NEMESYS GigaStudio 160

A sampler, some argue, is a producer's best friend. What other relationship gives us so much flexibility and freedom? We can sample, resample, truncate,
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A sampler, some argue, is a producer's best friend. What other relationship gives us so much flexibility and freedom? We can sample, resample, truncate,

A sampler, some argue, is a producer's best friend. What otherrelationship gives us so much flexibility and freedom? We cansample, resample, truncate, attenuate, crossfade, degrade. We canadjust the Q, apply an LFO, shave a little A (attack), and providea bit more S (sustain), while leaving the R and D (release anddecay) intact. We can turn on loop mode, stretch the tempo, adjustthe pitch, garnish with effects, then mix with our own style. Withall that freedom and history, why would we ever turn our backs onour main squeezes — our dependable, stalwart hardwaresamplers — for a software sampler, particularly since thehardware has become increasingly more powerful and simultaneouslyless expensive?

NemeSys Music Technology doesn't mean to bust up an oldfriendship, but the creator of GigaStudio 160 makes thetacit assertion that software samplers, not hardware, are the waveof the future. This is partly due to the awesome processing powerof today's PCs and the affordability of roomy hard drives, allsitting right there under your desk. As with soft synths, softsamplers are manageable, reliable, and cost-effective, making thema logical choice for many studio environments. And you can expectan explosion of new options for soft samplers in the coming year.Let's face it — the soft-sampler argument really does makesense. Why, for instance, would you buy three or four identicalAkai, E-mu, or Yamaha units if a PC-based sampler offers morepolyphony, greater sampling capability, built-in real-time effectsprocessing, and more MIDI channels?


NemeSys's GigaSampler introduced the concept ofdisk-based sampling back in 1997. GigaStudio 160represents the second generation of this patented technology, inwhich the software is specifically designed to stream samplesdirectly from a hard drive instead of squeezing all samples intoRAM. The clear-cut advantage of the NemeSys design is that RAMremains available for other processing tasks, while sounds playdirectly from where they are stored. NemeSys has engineeredGigaStudio to outperform any hardware sampler currently onthe market in terms of polyphony, sample size, MIDI mapping, andeffects processing. GigaStudio 160 provides 160-notepolyphony, 64 MIDI channels, zero-latency expandable DSP effects,and playability comparable to that of the best electronic keyboardsand pianos.

The 24-bit samples that emanate from your PC speakers when youuse GigaStudio are, at the very least, inspiring. Loadingand mapping sound banks or layering and combining samples has neverbeen this quick and easy, in part because the sounds are not loadedthe way they are with hardware samplers — they are alreadyassigned and instantly accessible. This lets you assign hugesamples (200 MB or more) in less than 5 seconds. Once assigned,each channel has eight auxiliary sends, which you can set up aspre- or postfader. You can also apply effects processing to eachchannel using cascadable (serial) insert effects.


GigaStudio 160 features two separate applications: theWorkstation and the Instrument Editor. The Workstation is theprimary window for sample playback, adding effects, and samplelayering. The Instrument Editor alters amplitude, filters, pitch,LFOs, crossfades, and similar tweaks.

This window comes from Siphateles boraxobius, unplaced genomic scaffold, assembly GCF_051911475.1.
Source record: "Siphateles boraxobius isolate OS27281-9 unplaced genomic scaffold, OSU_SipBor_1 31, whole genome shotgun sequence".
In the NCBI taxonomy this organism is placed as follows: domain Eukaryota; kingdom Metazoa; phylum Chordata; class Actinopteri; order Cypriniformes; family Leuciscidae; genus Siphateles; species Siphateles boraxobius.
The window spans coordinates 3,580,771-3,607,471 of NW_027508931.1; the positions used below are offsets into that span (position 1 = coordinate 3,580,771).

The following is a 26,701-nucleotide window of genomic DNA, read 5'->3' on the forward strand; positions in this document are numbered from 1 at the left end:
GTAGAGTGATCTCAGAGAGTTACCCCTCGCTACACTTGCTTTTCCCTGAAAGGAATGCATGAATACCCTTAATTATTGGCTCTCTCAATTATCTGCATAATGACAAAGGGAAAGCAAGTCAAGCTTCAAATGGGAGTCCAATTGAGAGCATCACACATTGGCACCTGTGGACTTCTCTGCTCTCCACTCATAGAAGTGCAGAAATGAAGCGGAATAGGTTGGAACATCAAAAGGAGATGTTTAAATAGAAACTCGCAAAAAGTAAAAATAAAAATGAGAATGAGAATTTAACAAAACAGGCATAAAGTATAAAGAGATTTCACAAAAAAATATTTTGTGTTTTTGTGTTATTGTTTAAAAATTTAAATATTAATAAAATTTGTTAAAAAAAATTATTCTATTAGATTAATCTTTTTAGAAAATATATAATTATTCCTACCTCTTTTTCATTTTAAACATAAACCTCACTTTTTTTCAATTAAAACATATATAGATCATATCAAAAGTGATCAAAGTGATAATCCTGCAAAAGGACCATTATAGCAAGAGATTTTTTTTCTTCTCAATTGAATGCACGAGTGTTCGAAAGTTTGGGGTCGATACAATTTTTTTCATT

In the Workstation window, the QuickSound sample finder narrowsthe search when you're looking for a specific sample in yourGIG-file library (which lives on your hard drive). QuickSound letsyou easily browse large catalogs of effects and samples byremembering search criteria and searching by keyword. For instance,search for piano and QuickSound will return piano,Fender Rhodes, keys, electronic piano, and so on. As youupdate your hard drive, QuickSound updates the catalog behind thescenes. Once sounds are assigned to channels (loaded), theWorkstation becomes the operating table for sample playback.

Whether you're interested in percussion stacks, pad layering, orsynthesizer-orchestral combos, the MIDI channel map isstraightforward and flexible. The 64 MIDI channels are groupedlogically into four internal ports containing 16 channels each. Youcan link ports and layer them against corresponding channels in thefollowing manner: a sample located on MIDI channel 1 on port 1 cantrigger at the same time as a sound on channel 1 on port 2, 3, or4. This method easily provides layering of up to four sounds.

If a sample needs more tweaking or layering, the InstrumentEditor is the way to go. This part of GigaStudio is quitepowerful — which means it's also a little tricky to use, evenfor some simple functions. Also, certain features lackcorresponding help files. Nevertheless, even with my puny 14-inchmonitor, it beats using an LED screen any day.


Managing all the different sample-file and brand-specificformats of hardware samplers is often a headache.GigaStudio can read GIG, SoundFont, SF2, and DLS files andcan rip discs straight from your CD-ROM drive to WAV files. TheS-converter utility can quickly convert batches of Akai S1000/3000samples. Once a sample is in the correct format, you can access itvia the QuickSound navigator, which takes inventory upon startupand then catalogs the new results.

As for GIG sample titles, NemeSys recently converted manyclassics to ship in GIG format, while new releases are alreadytaking GigaStudio to a new level. The includedGigaPiano (1 GB sampled piano) and RetroDrums(vintage drum libraries) are a decent start, but you'll likelycrave a variety of instruments and new sounds to spice up thesoftware's potential (see the sidebar “GigablePlanets”).


GigaStudio 160 is a bit finicky and unstable at times.You should expect a few of the usual “Bill Gateslegacy” crashes that seem to accompany any new installationof PC audio software. Go slowly and carefully when saving patcheswith GigaStudio. More than once I experienced blue screenswhen the Instrument Editor window was open by itself and also whileI was trying to save parameters to a custom patch.